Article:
US Chamber, Business Roundtable Sue SEC Over Board Nominations

The country's biggest business lobby and another business group are challenging the Securities and Exchange Commission's new rules that make it easier for shareholders to nominate directors of public companies and to oust sitting directors.

(September 30, 2010) — The United States Chamber of Commerce and the Business Roundtable on Wednesday sued the Securities and Exchange Commission to overturn a rule that would require shareholder access to corporate proxy materials to nominate directors.

The rule allows shareholders who own 3% of a company to nominate board members to corporate ballots, and was narrowly approved by the SEC in August. The Council of Institutional Investors — a group whose pension funds have total assets of more than $3 trillion — applauded the SEC decision, calling the decision “groundbreaking for US shareholders.”

According to the lawsuit, filed in the US Court of Appeals in Washington, the rules adopted by the regulator on August 25 are “unlawful” and “arbitrary and capricious,” violating corporations’ rights under the First and Fifth amendments of the U.S. Constitution.

The chamber and roundtable requested that the court delay implementation of the rules, scheduled for November 15, until the conclusion of their lawsuit. “The SEC’s proxy-access rule empowers unions and other special interests at the expense of the vast majority of retail shareholders,” David Hirschmann, president and CEO of the US Chamber’s Center for Capital Markets Competitiveness, said in a statement about the suit. “This special-interest-driven rule will give small groups of special-interest activist investors significant leverage over a business’ activities. This will undermine a company’s ability to grow and create jobs.”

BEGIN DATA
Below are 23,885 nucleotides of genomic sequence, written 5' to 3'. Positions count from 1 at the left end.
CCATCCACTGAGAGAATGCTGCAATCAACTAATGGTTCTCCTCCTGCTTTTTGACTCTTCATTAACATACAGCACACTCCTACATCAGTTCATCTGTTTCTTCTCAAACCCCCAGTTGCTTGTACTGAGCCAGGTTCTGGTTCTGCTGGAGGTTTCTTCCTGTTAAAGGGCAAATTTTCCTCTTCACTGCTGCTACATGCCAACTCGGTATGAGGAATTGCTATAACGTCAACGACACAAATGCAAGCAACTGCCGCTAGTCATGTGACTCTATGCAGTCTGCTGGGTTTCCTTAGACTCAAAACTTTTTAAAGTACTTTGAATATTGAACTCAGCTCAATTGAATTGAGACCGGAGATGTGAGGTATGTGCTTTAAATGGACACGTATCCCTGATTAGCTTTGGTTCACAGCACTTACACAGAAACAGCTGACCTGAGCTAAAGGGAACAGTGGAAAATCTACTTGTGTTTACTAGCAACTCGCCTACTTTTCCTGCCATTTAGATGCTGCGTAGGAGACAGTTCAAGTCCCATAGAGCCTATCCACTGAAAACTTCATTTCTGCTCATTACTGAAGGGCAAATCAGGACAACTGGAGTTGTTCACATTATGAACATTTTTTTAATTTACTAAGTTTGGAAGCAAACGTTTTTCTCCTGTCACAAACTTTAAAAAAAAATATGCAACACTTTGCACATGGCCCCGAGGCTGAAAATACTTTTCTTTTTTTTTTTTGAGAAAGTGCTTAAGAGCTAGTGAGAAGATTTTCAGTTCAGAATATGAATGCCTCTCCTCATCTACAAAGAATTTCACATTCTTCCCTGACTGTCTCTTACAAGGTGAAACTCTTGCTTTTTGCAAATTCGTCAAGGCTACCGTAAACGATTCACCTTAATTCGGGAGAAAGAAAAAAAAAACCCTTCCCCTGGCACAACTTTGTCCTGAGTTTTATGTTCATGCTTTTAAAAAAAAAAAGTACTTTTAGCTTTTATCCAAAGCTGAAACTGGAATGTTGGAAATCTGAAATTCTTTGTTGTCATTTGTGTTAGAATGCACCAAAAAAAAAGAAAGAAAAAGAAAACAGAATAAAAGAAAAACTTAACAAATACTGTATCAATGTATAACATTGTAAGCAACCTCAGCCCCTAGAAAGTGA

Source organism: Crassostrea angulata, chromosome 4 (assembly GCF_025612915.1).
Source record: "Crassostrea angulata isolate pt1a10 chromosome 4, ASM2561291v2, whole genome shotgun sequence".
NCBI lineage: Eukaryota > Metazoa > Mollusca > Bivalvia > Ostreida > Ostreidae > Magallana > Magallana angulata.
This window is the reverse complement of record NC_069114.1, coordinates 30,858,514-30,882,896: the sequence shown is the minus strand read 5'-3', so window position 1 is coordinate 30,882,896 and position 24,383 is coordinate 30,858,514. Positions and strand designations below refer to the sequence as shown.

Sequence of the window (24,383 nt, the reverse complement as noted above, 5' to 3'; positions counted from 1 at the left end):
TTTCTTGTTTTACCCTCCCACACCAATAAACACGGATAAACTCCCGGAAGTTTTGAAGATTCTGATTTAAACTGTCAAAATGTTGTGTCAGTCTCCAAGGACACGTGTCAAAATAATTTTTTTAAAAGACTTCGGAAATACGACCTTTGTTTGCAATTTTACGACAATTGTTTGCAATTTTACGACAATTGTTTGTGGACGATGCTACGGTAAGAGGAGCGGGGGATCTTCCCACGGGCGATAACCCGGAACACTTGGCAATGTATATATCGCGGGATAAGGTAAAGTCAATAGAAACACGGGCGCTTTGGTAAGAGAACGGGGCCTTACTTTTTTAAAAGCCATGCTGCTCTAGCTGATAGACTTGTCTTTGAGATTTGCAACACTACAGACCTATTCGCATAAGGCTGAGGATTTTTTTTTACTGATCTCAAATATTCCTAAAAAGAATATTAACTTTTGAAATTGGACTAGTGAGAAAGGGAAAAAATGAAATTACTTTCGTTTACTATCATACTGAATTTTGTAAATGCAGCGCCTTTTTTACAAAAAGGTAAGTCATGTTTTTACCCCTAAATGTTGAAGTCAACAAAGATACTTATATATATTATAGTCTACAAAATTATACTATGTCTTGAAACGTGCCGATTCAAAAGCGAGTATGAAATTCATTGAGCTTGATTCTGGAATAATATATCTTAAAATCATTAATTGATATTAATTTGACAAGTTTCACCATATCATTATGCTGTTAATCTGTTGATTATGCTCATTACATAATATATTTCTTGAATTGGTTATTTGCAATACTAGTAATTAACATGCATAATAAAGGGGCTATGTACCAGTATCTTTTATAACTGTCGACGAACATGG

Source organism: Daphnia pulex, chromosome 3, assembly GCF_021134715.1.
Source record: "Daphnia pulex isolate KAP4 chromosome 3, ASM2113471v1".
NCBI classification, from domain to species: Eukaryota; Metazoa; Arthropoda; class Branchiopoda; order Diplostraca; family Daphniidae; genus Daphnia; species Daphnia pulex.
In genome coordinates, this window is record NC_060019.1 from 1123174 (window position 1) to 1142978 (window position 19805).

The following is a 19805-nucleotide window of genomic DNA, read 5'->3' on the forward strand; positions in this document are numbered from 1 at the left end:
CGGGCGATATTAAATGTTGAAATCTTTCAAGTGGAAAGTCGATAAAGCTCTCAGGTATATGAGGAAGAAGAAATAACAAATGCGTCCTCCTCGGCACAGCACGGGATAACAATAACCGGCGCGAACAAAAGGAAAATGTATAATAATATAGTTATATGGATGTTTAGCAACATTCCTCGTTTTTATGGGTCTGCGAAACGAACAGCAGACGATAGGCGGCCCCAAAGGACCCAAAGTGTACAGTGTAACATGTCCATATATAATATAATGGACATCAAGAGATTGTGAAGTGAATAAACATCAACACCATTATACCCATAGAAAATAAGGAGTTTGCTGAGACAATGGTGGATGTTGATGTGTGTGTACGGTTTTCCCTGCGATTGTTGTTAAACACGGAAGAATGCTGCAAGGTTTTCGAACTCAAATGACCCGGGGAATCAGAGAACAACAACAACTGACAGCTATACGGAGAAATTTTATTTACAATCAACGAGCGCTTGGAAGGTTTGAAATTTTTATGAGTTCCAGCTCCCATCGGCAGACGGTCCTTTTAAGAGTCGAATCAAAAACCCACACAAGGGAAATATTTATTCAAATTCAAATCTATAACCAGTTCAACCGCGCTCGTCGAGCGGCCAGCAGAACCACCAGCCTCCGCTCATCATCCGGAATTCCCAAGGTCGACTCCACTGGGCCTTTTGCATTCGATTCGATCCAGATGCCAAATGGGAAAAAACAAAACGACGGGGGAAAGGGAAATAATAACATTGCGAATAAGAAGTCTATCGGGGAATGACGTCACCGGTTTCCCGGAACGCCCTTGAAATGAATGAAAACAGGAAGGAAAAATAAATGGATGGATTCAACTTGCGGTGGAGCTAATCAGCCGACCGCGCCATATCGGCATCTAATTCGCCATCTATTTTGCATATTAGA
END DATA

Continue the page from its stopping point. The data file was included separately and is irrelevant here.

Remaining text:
In contrast, Mary L. Schapiro, the SEC chairman, has said that the 2008 crisis, which cost financial firms more than $1.82 trillion, reflects the need for shareholders to have more influence in regards to board members.

Previously, shareholders could nominate dissident directors only by mailing a separate ballot and persuading other investors to vote with them. Approval of the new measures follows enactment of the Dodd-Frank Wall Street Reform and Consumer Protection Act, which provided the SEC with greater authority to make rules addressing shareholder access to company proxy materials.

Under the new rules, according to the SEC:

  • Shareholders who otherwise are provided the opportunity to nominate directors at a shareholder meeting under applicable state or foreign law would be able to have their nominees included in the company proxy materials sent to all shareholders.
  •  Shareholders also have the ability to use the shareholder proposal process to establish procedures for the inclusion of shareholder director nominations in company proxy materials.

To contact the <em>aiCIO</em> editor of this story: Paula Vasan at <a href=''></a>; 646-308-2742